Name: Kay Achenbach
Class Year: 2003
Country of Residence: United Kingdom
Why is this recipe great? What’s its backstory?
Yorkshire Puddings truly exemplify the British tendency to call all sorts of different things “puddings”—they’re really more like an airy muffin. Originally a way to bulk up a Sunday dinner with cheap and tasty ingredients, they’re traditionally eaten with gravy drizzled over them as an accompaniment to roast meat, but to me they’re a highlight, not a filler! Leftovers (if there are any!) are also great as a breakfast food with some butter and jam.
When I moved to England from America, I quickly discovered that traditional British food is delicious and definitely doesn’t deserve its bad reputation. Yorkshire Puddings are without a doubt one of my favourites and the first time I tried a home-cooked one, I knew I had to learn to make them myself. There’s a misconception that they’re a bit tricky to make because the conditions need to be just right for them to puff up during cooking, but in fact they’re very simple. Just like the British people themselves, as long as you’re consistent and stick to the rules, they’ll always come through for you.
Serves 6 Takes approx. 5 minutes preparation; 1 hour resting; 30 minutes cooking (1 hour 35 minutes total)
- 1 ¼ cups / 300 ml flour
- 1 ¼ cups / 300 ml milk
- 2 – 4 eggs
- A few tablespoons of goose fat* for the tin
- ½ teaspoon salt (optional – we skip this in our house)
Muffin tin (or Yorkshire Pudding tin, which is similar in shape but a bit deeper)
The number of eggs depends how crispy versus doughy you like it (fewer eggs = crispier). In our house, we prefer 4 eggs!
You can use any fat for the tin; while goose fat is traditional, we use butter in our house because we always have that on hand, but it does brown in the intense heat. You could also use a vegetable oil.
Traditionally, white flour is used, but you can substitute all or part wholemeal flour if you prefer.
It doesn’t matter how many cups your muffin tin has in it. This is a very forgiving recipe; we’ve got a 12-hole muffin tin that makes smaller Yorkshire Puddings and a 6-hole tin that makes larger ones. You might need to adjust the cooking time slightly but they’ll come out well either way.
- Mix the flour, eggs and milk in a bowl or jug until it has the consistency of cream and there are no lumps. If you can do it in something that’s easy to pour from, the next steps will be easier.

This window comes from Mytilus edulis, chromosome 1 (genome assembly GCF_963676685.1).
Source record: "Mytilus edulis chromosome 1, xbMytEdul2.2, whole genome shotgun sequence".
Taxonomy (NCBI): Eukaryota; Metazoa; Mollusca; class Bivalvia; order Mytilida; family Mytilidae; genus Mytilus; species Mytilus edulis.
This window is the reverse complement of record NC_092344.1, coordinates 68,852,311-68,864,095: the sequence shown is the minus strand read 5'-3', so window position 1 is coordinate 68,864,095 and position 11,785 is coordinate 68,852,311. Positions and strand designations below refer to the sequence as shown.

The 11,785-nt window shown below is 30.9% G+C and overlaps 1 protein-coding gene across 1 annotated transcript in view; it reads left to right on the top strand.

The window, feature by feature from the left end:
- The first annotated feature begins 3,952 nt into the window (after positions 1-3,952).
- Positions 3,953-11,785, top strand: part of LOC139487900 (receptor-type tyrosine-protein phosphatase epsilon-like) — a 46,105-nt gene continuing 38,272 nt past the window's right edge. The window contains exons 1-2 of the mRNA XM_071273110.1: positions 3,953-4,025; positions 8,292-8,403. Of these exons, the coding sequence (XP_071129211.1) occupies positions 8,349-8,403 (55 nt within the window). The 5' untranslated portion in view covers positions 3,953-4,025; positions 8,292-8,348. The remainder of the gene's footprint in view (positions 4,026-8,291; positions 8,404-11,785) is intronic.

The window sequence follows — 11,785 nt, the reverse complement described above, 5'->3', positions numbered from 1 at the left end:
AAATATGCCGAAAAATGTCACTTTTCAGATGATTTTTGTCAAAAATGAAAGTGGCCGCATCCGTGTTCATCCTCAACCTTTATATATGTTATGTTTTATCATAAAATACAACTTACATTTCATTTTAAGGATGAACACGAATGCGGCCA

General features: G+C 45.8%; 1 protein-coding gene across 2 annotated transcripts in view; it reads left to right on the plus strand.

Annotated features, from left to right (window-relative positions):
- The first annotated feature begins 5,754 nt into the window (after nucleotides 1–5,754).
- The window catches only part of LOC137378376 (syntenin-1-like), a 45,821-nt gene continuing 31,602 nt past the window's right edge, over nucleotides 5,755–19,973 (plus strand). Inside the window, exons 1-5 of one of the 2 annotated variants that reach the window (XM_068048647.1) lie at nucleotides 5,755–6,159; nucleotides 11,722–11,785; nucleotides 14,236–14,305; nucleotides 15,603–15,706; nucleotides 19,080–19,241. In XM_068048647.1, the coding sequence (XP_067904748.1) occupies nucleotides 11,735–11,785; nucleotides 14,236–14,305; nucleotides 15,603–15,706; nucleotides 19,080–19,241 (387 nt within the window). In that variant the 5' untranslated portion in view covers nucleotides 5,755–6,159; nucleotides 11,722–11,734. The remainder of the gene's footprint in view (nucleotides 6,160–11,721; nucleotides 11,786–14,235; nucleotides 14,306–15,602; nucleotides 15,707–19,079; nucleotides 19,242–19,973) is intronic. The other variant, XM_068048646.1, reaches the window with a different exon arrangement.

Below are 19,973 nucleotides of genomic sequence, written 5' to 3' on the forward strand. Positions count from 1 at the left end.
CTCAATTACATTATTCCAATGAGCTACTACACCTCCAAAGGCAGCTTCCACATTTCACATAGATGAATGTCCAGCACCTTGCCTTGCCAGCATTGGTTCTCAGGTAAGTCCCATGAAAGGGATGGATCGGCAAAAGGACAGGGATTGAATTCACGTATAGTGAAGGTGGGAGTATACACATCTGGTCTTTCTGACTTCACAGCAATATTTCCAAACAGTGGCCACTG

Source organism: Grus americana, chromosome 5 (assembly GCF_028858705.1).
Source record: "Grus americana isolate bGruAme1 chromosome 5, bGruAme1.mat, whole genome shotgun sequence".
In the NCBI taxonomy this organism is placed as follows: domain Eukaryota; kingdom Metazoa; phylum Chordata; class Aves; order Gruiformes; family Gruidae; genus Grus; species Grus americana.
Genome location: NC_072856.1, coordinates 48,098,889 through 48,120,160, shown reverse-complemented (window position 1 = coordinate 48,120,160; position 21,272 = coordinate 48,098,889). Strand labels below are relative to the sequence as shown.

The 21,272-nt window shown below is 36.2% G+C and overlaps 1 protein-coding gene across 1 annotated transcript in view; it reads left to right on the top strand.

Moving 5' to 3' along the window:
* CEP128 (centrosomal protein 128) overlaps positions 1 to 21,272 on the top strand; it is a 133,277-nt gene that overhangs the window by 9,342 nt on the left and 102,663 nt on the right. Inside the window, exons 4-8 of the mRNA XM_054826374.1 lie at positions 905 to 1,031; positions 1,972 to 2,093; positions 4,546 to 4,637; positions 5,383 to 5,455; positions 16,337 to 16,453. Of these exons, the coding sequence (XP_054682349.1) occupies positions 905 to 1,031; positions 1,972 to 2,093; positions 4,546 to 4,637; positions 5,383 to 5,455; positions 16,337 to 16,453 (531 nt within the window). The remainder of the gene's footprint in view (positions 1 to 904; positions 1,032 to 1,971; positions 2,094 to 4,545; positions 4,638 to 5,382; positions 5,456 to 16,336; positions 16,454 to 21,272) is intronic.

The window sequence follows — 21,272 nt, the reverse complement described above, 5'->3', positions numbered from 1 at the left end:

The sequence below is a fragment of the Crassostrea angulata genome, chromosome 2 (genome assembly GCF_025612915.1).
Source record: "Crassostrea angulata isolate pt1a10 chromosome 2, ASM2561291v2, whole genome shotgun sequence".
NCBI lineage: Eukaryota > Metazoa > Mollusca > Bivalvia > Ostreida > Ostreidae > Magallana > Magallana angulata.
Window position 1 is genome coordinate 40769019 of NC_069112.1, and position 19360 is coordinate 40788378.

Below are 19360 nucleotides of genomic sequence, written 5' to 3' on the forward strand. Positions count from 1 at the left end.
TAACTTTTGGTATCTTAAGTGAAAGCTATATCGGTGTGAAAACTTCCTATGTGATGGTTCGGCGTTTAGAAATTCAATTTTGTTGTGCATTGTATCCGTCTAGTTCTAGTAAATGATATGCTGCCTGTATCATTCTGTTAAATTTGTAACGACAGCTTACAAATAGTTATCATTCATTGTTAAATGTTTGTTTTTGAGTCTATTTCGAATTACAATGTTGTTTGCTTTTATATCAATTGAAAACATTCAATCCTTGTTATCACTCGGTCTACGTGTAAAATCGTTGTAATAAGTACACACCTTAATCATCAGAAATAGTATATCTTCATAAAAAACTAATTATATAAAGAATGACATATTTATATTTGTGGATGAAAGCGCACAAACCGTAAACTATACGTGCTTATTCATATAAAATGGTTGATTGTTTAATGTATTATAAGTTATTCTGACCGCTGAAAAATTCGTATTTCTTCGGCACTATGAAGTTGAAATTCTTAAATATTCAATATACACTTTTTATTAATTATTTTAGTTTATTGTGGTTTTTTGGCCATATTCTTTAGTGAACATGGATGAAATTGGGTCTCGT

- Let the batter rest at room temperature for an hour – this is an important step, because the secret to getting them to puff up is for them to come up to temperature in the oven quickly, and cold batter won’t do that.
- Preheat the oven to 190oC / 375oF.
- Prepare a muffin tin by putting a small amount (1-2 teaspoons) of your fat of choice in the base of each cup.
- Place the prepared tin into the oven and allow it to come up to temperature. This is also a critical step—the fat must be extremely hot before you add the batter. I tend to put the tin in the oven as soon as I turn it on and let them preheat together.
- When the oven and tin are both up to temperature, quickly remove the tin and pour the batter equally into each cup (about 2/3 full), placing it back in the oven as soon as you can. It should sizzle pleasingly!
- Don’t open the oven door—if your curiosity is getting the better of you, peer through the oven window! Too much cold air will cause the Yorkshire Puddings to collapse.
- Cook for about 30 minutes (depends on the efficiency of your oven); they are done when they’re puffy and golden brown on the top.
- Remove from the oven and enjoy! They often start to collapse when removed from the oven, so if you pierce each one quickly with a sharp knife, this allows the steam and hot air to escape rather than contract/condense and the Yorkshire Puddings retain their puffy shape.
A combination of https://www.goodtoknow.co.uk/recipes/hairy-bikers-yorkshire-pudding, the “Custardy Popovers” recipe from the Moosewood Cookbook (as Yorkshire Puddings are essentially the same as traditional New England Popovers), and my own experience.